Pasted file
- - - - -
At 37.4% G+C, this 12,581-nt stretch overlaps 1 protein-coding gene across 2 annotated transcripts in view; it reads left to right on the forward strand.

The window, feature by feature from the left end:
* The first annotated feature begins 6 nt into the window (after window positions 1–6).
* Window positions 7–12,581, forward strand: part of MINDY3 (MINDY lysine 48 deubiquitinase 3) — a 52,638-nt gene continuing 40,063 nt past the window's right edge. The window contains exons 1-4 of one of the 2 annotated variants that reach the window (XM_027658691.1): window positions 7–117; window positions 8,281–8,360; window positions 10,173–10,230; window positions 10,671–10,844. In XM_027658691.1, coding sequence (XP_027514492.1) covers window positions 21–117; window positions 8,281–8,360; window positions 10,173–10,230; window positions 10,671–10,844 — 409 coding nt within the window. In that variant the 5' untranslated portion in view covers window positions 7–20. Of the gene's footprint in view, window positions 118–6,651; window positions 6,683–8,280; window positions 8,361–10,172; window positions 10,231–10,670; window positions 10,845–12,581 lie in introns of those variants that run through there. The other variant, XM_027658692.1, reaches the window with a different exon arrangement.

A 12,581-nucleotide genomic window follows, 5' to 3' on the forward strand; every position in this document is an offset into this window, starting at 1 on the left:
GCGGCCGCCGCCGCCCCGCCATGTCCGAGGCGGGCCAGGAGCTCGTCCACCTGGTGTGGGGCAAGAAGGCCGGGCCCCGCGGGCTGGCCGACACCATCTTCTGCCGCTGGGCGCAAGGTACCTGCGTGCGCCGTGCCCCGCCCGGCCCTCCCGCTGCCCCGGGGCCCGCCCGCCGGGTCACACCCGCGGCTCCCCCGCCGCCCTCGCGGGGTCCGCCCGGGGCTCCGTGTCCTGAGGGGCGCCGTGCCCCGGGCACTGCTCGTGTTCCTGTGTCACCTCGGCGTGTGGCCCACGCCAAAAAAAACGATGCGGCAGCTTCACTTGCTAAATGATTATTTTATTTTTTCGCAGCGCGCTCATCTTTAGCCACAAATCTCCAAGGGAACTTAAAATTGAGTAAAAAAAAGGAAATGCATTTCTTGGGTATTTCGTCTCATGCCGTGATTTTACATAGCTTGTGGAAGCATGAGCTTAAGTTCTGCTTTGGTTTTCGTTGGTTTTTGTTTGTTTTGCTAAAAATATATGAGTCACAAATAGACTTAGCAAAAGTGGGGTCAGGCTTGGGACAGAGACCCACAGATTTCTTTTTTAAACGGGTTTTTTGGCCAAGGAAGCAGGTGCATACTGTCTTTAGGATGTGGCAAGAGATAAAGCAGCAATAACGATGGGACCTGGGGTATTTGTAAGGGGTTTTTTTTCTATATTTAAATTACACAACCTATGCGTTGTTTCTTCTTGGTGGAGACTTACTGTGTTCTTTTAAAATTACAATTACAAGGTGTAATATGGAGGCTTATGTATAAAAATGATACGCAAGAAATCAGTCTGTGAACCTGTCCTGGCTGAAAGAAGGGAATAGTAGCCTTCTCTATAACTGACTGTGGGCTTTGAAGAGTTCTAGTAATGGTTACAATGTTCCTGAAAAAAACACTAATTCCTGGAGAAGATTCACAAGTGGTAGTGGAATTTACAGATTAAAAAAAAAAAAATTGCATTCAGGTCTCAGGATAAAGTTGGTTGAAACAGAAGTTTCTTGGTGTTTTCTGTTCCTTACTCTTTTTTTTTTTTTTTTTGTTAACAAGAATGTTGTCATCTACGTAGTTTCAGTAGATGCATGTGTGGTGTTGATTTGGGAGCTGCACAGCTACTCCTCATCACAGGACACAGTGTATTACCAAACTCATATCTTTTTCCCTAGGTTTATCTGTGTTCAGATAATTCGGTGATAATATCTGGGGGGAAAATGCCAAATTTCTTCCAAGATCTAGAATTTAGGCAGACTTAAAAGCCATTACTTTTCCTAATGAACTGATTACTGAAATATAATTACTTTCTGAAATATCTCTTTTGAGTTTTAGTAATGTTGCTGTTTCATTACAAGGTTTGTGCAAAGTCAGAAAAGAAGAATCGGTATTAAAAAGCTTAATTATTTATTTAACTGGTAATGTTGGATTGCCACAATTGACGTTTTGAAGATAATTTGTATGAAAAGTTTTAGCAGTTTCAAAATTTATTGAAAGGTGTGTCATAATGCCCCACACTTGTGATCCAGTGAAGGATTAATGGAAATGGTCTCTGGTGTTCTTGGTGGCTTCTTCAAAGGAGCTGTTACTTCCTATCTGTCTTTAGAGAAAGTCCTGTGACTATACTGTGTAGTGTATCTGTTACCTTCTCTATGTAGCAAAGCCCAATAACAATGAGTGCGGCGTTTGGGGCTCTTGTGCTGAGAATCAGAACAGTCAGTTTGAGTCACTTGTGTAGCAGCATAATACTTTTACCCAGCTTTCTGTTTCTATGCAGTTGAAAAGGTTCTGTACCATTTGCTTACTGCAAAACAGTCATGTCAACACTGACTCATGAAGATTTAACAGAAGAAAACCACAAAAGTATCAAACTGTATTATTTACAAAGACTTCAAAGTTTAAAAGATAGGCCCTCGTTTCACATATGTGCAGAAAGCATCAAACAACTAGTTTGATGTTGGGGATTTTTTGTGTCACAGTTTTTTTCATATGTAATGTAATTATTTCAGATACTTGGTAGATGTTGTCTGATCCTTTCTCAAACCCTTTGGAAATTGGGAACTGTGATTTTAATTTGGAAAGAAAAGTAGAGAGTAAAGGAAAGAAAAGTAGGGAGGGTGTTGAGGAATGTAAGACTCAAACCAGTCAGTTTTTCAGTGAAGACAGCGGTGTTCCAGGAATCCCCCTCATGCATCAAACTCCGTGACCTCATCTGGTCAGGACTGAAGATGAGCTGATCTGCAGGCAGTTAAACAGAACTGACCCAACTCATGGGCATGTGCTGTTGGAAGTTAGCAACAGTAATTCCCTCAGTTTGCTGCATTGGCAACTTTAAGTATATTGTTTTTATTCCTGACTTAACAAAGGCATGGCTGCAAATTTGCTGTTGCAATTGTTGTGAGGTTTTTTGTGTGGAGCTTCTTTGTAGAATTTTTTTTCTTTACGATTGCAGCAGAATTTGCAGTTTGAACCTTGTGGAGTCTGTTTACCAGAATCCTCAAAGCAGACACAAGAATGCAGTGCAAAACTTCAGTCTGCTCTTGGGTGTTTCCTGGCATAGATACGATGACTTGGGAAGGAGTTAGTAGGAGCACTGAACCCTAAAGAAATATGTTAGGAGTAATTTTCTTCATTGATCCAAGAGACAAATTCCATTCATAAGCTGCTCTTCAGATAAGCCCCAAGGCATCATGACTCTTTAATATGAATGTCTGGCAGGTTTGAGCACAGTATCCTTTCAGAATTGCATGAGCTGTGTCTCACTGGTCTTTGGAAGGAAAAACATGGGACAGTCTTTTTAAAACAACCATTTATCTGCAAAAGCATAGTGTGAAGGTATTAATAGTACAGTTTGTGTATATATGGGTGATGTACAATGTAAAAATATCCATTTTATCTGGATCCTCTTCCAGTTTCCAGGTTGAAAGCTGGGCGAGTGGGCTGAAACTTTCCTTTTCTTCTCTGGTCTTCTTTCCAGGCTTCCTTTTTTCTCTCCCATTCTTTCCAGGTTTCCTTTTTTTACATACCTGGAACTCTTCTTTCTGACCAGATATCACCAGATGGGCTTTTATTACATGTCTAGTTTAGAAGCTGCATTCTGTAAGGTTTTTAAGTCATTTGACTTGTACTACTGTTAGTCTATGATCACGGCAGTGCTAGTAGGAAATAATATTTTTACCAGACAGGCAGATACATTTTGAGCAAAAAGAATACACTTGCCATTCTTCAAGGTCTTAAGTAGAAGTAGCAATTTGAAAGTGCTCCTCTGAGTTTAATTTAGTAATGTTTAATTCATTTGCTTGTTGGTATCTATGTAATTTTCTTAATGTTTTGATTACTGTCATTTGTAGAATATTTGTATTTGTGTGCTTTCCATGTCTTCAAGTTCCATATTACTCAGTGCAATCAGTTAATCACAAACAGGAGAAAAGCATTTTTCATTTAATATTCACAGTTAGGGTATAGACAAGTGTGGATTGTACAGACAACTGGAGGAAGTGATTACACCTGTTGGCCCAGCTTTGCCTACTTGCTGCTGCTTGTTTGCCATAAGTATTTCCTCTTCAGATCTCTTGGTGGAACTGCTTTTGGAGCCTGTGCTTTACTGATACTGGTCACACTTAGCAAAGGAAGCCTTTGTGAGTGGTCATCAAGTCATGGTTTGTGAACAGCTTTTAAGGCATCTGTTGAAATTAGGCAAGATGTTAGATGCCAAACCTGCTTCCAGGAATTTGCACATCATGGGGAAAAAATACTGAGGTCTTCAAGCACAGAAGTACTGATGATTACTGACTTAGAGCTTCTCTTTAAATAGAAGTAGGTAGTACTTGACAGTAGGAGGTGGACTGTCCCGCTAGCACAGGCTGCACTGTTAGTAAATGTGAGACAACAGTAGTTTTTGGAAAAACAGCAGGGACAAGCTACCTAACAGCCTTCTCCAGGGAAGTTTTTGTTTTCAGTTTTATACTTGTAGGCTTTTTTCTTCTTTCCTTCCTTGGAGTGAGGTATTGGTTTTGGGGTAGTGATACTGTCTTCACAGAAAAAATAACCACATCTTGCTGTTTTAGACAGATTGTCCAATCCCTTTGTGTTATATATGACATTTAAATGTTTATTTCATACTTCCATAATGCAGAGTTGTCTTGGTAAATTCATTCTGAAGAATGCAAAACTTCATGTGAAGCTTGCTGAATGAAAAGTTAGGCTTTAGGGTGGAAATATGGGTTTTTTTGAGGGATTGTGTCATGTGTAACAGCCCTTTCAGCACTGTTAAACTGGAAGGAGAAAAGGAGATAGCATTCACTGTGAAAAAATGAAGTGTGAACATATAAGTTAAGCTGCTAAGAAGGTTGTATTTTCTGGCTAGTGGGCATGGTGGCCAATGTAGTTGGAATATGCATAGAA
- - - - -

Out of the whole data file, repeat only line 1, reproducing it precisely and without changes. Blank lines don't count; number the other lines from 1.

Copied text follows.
At 37.4% G+C, this 12,581-nt stretch overlaps 1 protein-coding gene across 2 annotated transcripts in view; it reads left to right on the forward strand.